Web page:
A2. There were statistically significant differences in trueness and precision among the five scanners for certain measured distances (Table 3). We believe that scanning technology, such as confocal microscopy (Trios; 3Shape A/S, Copenhagen, Denmark/iTero; Align Technology, Inc., San Jose, CA, USA) and optical triangulation (i500/Omnicam; Dentsply Sirona, York, PA, USA/CS3600; Carestream Health, Rochester, NY, USA), is a major factor associated with scanner accuracy. A systematic review of intraoral scanner accuracy has also shown that there is a difference in accuracy according to intraoral scanner technologies, and a meta-analysis showed that Trios is more accurate than Omnicam in both trueness and precision.1 Moreover, the scan accuracy is also affected by the scan strategy.2-4 Therefore, it is important to scan the arch according to the manufacturer’s instructions. Other factors associated with the scan data accuracy are scanner software versions,5,6 ambient lights,7 and scanning skills.8 In our study, an intraoral scan was performed following the manufacturer’s instructions to minimize errors during data capturing.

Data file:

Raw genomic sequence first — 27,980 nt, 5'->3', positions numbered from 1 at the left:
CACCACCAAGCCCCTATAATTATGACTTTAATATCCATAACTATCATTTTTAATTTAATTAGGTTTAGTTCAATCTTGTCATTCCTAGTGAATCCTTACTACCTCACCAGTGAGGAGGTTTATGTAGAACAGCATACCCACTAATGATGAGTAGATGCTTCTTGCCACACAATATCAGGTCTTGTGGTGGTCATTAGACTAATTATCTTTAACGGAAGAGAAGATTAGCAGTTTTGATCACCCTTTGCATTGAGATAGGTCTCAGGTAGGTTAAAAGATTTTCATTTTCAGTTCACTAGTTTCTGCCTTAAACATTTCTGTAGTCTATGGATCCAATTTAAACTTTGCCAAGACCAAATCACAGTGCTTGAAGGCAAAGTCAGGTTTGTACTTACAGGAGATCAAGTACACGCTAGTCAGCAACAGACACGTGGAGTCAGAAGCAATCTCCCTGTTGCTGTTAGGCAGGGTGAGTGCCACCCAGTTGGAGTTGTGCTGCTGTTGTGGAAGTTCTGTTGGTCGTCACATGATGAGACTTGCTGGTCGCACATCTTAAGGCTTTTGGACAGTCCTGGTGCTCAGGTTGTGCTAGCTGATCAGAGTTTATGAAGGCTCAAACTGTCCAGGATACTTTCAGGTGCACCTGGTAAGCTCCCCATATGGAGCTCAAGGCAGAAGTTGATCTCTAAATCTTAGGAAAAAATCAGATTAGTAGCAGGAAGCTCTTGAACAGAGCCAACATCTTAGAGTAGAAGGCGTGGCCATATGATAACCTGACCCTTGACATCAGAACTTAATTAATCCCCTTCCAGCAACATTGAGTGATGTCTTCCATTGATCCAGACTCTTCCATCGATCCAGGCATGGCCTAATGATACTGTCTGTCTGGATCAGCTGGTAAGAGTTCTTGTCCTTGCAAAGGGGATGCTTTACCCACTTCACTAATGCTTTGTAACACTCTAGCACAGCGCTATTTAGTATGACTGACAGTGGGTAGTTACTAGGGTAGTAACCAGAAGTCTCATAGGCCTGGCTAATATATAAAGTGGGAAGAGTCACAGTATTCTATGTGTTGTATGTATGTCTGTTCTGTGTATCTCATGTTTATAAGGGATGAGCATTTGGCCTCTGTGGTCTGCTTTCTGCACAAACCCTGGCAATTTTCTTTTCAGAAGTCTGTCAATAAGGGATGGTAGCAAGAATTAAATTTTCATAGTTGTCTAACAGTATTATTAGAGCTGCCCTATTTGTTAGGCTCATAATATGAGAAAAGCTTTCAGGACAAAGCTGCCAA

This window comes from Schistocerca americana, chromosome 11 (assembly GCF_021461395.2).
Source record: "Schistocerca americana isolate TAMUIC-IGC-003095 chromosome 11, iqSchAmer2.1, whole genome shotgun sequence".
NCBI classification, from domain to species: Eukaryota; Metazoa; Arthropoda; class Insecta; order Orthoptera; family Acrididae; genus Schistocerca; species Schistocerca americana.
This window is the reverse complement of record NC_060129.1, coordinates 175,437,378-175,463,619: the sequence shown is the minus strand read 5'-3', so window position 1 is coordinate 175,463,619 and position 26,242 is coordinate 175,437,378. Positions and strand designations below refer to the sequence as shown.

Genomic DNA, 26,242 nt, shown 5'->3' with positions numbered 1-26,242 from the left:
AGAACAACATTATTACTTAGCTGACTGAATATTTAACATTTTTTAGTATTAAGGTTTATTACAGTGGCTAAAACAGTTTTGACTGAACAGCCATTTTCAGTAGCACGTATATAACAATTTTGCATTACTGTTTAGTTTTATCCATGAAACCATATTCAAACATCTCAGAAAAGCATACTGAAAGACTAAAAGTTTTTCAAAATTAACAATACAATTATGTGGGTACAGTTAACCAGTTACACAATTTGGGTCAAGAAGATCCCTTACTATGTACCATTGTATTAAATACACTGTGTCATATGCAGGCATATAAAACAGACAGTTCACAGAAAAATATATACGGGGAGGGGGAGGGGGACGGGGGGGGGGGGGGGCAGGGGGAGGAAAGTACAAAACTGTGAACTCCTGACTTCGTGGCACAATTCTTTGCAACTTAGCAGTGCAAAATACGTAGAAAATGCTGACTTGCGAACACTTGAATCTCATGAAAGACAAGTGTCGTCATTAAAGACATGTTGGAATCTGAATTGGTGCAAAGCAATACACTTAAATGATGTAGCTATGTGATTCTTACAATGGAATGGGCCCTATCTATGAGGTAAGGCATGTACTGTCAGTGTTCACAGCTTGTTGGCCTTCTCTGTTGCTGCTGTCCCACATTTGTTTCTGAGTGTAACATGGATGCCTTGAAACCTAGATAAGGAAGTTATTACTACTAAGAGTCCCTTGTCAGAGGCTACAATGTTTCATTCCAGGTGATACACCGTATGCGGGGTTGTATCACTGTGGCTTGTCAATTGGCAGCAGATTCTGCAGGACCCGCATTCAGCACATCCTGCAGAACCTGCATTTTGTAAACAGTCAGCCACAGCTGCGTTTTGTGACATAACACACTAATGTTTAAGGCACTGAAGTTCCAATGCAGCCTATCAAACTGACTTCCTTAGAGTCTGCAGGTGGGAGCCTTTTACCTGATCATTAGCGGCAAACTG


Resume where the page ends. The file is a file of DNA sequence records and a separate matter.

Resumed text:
Table 3 . Tests of fixed effects

EffectNumerator DFDenominator DFF
value
p-value
Distance5185140.3< 0.0001
Scanner type4371.130.357
Distance × Scanner type201851.660.044

DF, degrees of freedom.



A3. Regarding manipulations, the scanner head should be small, light-weight, and ergonomic in design. Personally, I prefer a pod-type scanner to a gun-type scanner. iTero has a heavy (approximately 500 g) and large scanner head that makes it difficult when scanning patients who have limited mouth opening or temporomandibular joint issues. However, it has advanced software features such as automated tooth setup and tooth movement tracking features. Medit’s i500 also has an automated tooth setup function that may be used for patient consultations. i500 has the lightest scanner head (280 g). The Omnicam scanner has a solid build and the scanner head is small. The Trios scanner has the highest accuracy. The accuracy for a full arch scan of the studied intraoral scanners was clinically acceptable for orthodontic treatments, such as virtual setup and clear aligner therapy. However, for prosthodontic treatment, such as long-span fixed partial dentures, errors ranging from 200–300 µm can be problematic.9